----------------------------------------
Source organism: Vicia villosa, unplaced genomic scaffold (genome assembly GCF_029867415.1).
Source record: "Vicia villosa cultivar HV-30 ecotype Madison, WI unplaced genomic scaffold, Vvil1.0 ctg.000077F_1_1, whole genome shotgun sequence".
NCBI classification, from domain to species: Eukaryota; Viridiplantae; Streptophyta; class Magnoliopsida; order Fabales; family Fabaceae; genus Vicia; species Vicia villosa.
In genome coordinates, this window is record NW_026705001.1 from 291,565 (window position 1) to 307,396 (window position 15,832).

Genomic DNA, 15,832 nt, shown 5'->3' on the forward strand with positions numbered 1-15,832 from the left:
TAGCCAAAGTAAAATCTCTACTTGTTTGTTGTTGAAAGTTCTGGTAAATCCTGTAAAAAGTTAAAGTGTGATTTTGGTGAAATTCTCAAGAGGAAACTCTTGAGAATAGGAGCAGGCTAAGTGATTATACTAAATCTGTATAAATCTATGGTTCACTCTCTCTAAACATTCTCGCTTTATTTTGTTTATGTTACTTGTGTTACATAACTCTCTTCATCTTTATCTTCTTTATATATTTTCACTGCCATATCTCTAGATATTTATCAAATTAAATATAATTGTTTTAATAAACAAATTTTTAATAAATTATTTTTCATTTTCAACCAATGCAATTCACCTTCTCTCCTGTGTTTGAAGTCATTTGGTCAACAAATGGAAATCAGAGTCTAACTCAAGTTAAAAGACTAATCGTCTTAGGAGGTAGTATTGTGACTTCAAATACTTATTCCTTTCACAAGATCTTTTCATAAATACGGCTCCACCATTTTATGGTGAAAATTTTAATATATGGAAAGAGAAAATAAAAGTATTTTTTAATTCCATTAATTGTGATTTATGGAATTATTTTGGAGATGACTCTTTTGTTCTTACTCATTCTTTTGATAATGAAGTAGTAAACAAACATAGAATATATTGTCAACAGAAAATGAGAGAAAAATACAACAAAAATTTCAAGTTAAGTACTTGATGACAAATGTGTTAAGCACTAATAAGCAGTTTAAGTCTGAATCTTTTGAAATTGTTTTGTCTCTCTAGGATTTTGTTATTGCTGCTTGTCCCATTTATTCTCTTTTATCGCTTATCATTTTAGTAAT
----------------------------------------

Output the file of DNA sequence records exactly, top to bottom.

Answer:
Source organism: Vicia villosa, unplaced genomic scaffold (genome assembly GCF_029867415.1).
Source record: "Vicia villosa cultivar HV-30 ecotype Madison, WI unplaced genomic scaffold, Vvil1.0 ctg.000077F_1_1, whole genome shotgun sequence".
NCBI classification, from domain to species: Eukaryota; Viridiplantae; Streptophyta; class Magnoliopsida; order Fabales; family Fabaceae; genus Vicia; species Vicia villosa.
In genome coordinates, this window is record NW_026705001.1 from 291,565 (window position 1) to 307,396 (window position 15,832).

Genomic DNA, 15,832 nt, shown 5'->3' on the forward strand with positions numbered 1-15,832 from the left:
TAGCCAAAGTAAAATCTCTACTTGTTTGTTGTTGAAAGTTCTGGTAAATCCTGTAAAAAGTTAAAGTGTGATTTTGGTGAAATTCTCAAGAGGAAACTCTTGAGAATAGGAGCAGGCTAAGTGATTATACTAAATCTGTATAAATCTATGGTTCACTCTCTCTAAACATTCTCGCTTTATTTTGTTTATGTTACTTGTGTTACATAACTCTCTTCATCTTTATCTTCTTTATATATTTTCACTGCCATATCTCTAGATATTTATCAAATTAAATATAATTGTTTTAATAAACAAATTTTTAATAAATTATTTTTCATTTTCAACCAATGCAATTCACCTTCTCTCCTGTGTTTGAAGTCATTTGGTCAACAAATGGAAATCAGAGTCTAACTCAAGTTAAAAGACTAATCGTCTTAGGAGGTAGTATTGTGACTTCAAATACTTATTCCTTTCACAAGATCTTTTCATAAATACGGCTCCACCATTTTATGGTGAAAATTTTAATATATGGAAAGAGAAAATAAAAGTATTTTTTAATTCCATTAATTGTGATTTATGGAATTATTTTGGAGATGACTCTTTTGTTCTTACTCATTCTTTTGATAATGAAGTAGTAAACAAACATAGAATATATTGTCAACAGAAAATGAGAGAAAAATACAACAAAAATTTCAAGTTAAGTACTTGATGACAAATGTGTTAAGCACTAATAAGCAGTTTAAGTCTGAATCTTTTGAAATTGTTTTGTCTCTCTAGGATTTTGTTATTGCTGCTTGTCCCATTTATTCTCTTTTATCGCTTATCATTTTAGTAAT